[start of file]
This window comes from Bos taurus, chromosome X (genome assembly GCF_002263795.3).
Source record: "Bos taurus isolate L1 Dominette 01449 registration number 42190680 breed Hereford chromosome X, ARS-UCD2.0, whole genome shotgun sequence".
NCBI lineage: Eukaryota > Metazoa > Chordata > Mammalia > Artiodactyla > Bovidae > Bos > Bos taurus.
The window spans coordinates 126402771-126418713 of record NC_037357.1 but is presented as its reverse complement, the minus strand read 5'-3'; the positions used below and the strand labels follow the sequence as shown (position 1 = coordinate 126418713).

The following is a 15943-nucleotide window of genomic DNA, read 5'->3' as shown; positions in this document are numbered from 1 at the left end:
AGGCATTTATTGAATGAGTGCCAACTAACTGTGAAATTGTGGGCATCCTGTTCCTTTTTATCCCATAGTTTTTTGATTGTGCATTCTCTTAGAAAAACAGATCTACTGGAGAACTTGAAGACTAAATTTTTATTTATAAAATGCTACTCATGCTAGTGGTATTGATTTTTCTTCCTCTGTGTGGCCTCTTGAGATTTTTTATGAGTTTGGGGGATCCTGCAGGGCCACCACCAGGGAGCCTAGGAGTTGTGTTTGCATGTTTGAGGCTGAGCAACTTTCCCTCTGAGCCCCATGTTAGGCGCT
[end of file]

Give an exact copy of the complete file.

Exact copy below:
This window comes from Bos taurus, chromosome X (genome assembly GCF_002263795.3).
Source record: "Bos taurus isolate L1 Dominette 01449 registration number 42190680 breed Hereford chromosome X, ARS-UCD2.0, whole genome shotgun sequence".
NCBI lineage: Eukaryota > Metazoa > Chordata > Mammalia > Artiodactyla > Bovidae > Bos > Bos taurus.
The window spans coordinates 126402771-126418713 of record NC_037357.1 but is presented as its reverse complement, the minus strand read 5'-3'; the positions used below and the strand labels follow the sequence as shown (position 1 = coordinate 126418713).

The following is a 15943-nucleotide window of genomic DNA, read 5'->3' as shown; positions in this document are numbered from 1 at the left end:
AGGCATTTATTGAATGAGTGCCAACTAACTGTGAAATTGTGGGCATCCTGTTCCTTTTTATCCCATAGTTTTTTGATTGTGCATTCTCTTAGAAAAACAGATCTACTGGAGAACTTGAAGACTAAATTTTTATTTATAAAATGCTACTCATGCTAGTGGTATTGATTTTTCTTCCTCTGTGTGGCCTCTTGAGATTTTTTATGAGTTTGGGGGATCCTGCAGGGCCACCACCAGGGAGCCTAGGAGTTGTGTTTGCATGTTTGAGGCTGAGCAACTTTCCCTCTGAGCCCCATGTTAGGCGCT